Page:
One Side Not Working On JBL Headphones? (Check These 4 Things)

JBL makes a lot of great headphone models with a number of attractive qualities.

Sound playing in only one ear, however, is not one of those attractive qualities, but it is a commonly reported problem by many users of JBL headphones.

So that’s why, in this article, we’re going to give you some potential fixes to this exact problem.


Fix #1: Check For Water Damage

There are a startling number of ways you could have accidentally exposed your JBL headphones to water, or it could have occurred even before you purchased them.

To try and determine if this is the case, you should listen for a telltale “crackling” sound in your headphones while playing some sample audio.

Crackling sounds can indicate a number of different problems, but water damage is the most common culprit for this sound.

  • If you suspect your headphones may have sustained water damage, unplug/disconnect them immediately.
  • You should then set them aside in a manner that will facilitate drying.
    1. One method for this is to wrap them in clean, dry, lint-free fabric.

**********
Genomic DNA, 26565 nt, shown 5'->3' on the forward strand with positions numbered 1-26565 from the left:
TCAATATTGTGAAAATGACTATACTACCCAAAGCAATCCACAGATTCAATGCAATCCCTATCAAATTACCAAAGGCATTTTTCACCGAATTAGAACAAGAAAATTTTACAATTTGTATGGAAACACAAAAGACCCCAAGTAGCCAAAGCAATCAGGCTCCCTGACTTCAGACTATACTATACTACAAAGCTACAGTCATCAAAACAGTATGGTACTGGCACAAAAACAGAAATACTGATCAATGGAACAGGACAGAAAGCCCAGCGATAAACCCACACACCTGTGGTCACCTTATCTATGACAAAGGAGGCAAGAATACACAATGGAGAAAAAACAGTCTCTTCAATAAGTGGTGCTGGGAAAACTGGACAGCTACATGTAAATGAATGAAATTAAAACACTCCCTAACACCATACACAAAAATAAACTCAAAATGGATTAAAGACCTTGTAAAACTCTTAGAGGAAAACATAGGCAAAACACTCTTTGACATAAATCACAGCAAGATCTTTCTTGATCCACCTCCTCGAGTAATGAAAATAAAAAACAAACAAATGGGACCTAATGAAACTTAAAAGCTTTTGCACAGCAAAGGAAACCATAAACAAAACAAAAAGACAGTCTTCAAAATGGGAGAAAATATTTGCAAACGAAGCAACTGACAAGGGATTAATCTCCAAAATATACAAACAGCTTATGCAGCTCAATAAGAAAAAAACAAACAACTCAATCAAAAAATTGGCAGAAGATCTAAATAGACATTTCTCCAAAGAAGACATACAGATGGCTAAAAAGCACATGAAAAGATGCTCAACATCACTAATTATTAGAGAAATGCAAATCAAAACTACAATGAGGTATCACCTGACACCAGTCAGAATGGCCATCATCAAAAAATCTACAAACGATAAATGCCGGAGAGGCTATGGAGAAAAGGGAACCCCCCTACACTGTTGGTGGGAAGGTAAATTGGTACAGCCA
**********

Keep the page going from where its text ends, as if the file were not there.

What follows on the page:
2. The other is to place them in a container with a lid and fill the container with dry white rice, then secure the lid on top.
  • Whichever way you go, they should then be left alone for a good while; the longer the better. We recommend at least 24 hours, but make it 48 or more if you want to be extra sure.

It’s also worth noting that if you suspect water damage, but are certain that you are not responsible, you might want to contact the customer service department from wherever you purchased them.

This is because, if the damage occurred before your purchase, you should be entitled to a refund or replacement.

Otherwise, just leave your headphones alone in their drying environment for a good long while; with any luck, they might work just fine when you take them back out.

Please also read our article about the durability of JB headphones.

Fix #2: Try Different Headphones

If you’re having issues, it might be time to play “musical chairs” with your devices.

For this section, you’re going to need an extra set of headphones (earbuds or whatever you have lying around will be fine, as long as you know they work). You’ll also need an extra media-playing device.

If you’re trying to use your headphones on your computer, grab your phone or vice versa; it doesn’t really matter what extra device you grab as long as it can play media with headphones.

Going forward, we’ll refer to the JBL headphones you’re troubleshooting as “Headset 1” and the extra pair as “Headset 2.”

We’ll also refer to the device you’re trying to use the headphones with as “Device 1” and the extra device as “Device 2.”